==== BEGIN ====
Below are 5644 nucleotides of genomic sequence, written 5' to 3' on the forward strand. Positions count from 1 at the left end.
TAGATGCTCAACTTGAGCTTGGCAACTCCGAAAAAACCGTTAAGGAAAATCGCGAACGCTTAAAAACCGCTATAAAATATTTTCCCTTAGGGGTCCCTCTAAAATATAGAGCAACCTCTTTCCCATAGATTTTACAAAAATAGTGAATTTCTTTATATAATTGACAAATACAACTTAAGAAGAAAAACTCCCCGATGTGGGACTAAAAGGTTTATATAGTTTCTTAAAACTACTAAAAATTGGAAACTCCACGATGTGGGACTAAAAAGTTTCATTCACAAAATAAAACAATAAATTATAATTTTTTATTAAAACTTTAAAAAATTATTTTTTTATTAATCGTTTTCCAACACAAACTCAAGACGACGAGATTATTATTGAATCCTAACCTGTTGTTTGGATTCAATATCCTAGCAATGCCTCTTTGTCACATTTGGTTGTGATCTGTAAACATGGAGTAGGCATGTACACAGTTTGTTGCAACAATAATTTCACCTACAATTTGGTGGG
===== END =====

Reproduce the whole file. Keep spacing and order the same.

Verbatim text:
Below are 5644 nucleotides of genomic sequence, written 5' to 3' on the forward strand. Positions count from 1 at the left end.
TAGATGCTCAACTTGAGCTTGGCAACTCCGAAAAAACCGTTAAGGAAAATCGCGAACGCTTAAAAACCGCTATAAAATATTTTCCCTTAGGGGTCCCTCTAAAATATAGAGCAACCTCTTTCCCATAGATTTTACAAAAATAGTGAATTTCTTTATATAATTGACAAATACAACTTAAGAAGAAAAACTCCCCGATGTGGGACTAAAAGGTTTATATAGTTTCTTAAAACTACTAAAAATTGGAAACTCCACGATGTGGGACTAAAAAGTTTCATTCACAAAATAAAACAATAAATTATAATTTTTTATTAAAACTTTAAAAAATTATTTTTTTATTAATCGTTTTCCAACACAAACTCAAGACGACGAGATTATTATTGAATCCTAACCTGTTGTTTGGATTCAATATCCTAGCAATGCCTCTTTGTCACATTTGGTTGTGATCTGTAAACATGGAGTAGGCATGTACACAGTTTGTTGCAACAATAATTTCACCTACAATTTGGTGGG